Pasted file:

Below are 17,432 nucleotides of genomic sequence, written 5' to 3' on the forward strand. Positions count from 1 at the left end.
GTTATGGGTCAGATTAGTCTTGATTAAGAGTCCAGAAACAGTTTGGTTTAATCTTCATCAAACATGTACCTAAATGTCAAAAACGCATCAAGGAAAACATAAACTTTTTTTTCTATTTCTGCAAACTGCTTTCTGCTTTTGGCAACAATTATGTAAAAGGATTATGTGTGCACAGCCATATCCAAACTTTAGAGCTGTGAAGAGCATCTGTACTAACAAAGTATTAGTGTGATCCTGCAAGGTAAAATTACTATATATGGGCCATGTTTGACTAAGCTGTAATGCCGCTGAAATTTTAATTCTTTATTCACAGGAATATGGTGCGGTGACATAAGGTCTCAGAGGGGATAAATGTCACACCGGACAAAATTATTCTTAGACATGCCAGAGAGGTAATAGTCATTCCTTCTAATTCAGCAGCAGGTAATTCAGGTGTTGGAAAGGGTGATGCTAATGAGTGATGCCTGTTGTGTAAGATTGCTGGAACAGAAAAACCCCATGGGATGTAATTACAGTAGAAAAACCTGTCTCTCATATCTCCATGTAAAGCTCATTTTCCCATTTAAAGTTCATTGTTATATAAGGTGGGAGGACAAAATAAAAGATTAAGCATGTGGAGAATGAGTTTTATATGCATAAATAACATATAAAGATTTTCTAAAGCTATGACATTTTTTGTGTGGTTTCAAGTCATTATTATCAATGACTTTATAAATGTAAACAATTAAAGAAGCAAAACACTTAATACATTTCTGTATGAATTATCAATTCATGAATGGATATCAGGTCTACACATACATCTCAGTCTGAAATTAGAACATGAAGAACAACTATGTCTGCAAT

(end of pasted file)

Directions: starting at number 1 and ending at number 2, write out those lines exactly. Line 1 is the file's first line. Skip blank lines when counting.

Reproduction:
Below are 17,432 nucleotides of genomic sequence, written 5' to 3' on the forward strand. Positions count from 1 at the left end.
GTTATGGGTCAGATTAGTCTTGATTAAGAGTCCAGAAACAGTTTGGTTTAATCTTCATCAAACATGTACCTAAATGTCAAAAACGCATCAAGGAAAACATAAACTTTTTTTTCTATTTCTGCAAACTGCTTTCTGCTTTTGGCAACAATTATGTAAAAGGATTATGTGTGCACAGCCATATCCAAACTTTAGAGCTGTGAAGAGCATCTGTACTAACAAAGTATTAGTGTGATCCTGCAAGGTAAAATTACTATATATGGGCCATGTTTGACTAAGCTGTAATGCCGCTGAAATTTTAATTCTTTATTCACAGGAATATGGTGCGGTGACATAAGGTCTCAGAGGGGATAAATGTCACACCGGACAAAATTATTCTTAGACATGCCAGAGAGGTAATAGTCATTCCTTCTAATTCAGCAGCAGGTAATTCAGGTGTTGGAAAGGGTGATGCTAATGAGTGATGCCTGTTGTGTAAGATTGCTGGAACAGAAAAACCCCATGGGATGTAATTACAGTAGAAAAACCTGTCTCTCATATCTCCATGTAAAGCTCATTTTCCCATTTAAAGTTCATTGTTATATAAGGTGGGAGGACAAAATAAAAGATTAAGCATGTGGAGAATGAGTTTTATATGCATAAATAACATATAAAGATTTTCTAAAGCTATGACATTTTTTGTGTGGTTTCAAGTCATTATTATCAATGACTTTATAAATGTAAACAATTAAAGAAGCAAAACACTTAATACATTTCTGTATGAATTATCAATTCATGAATGGATATCAGGTCTACACATACATCTCAGTCTGAAATTAGAACATGAAGAACAACTATGTCTGCAAT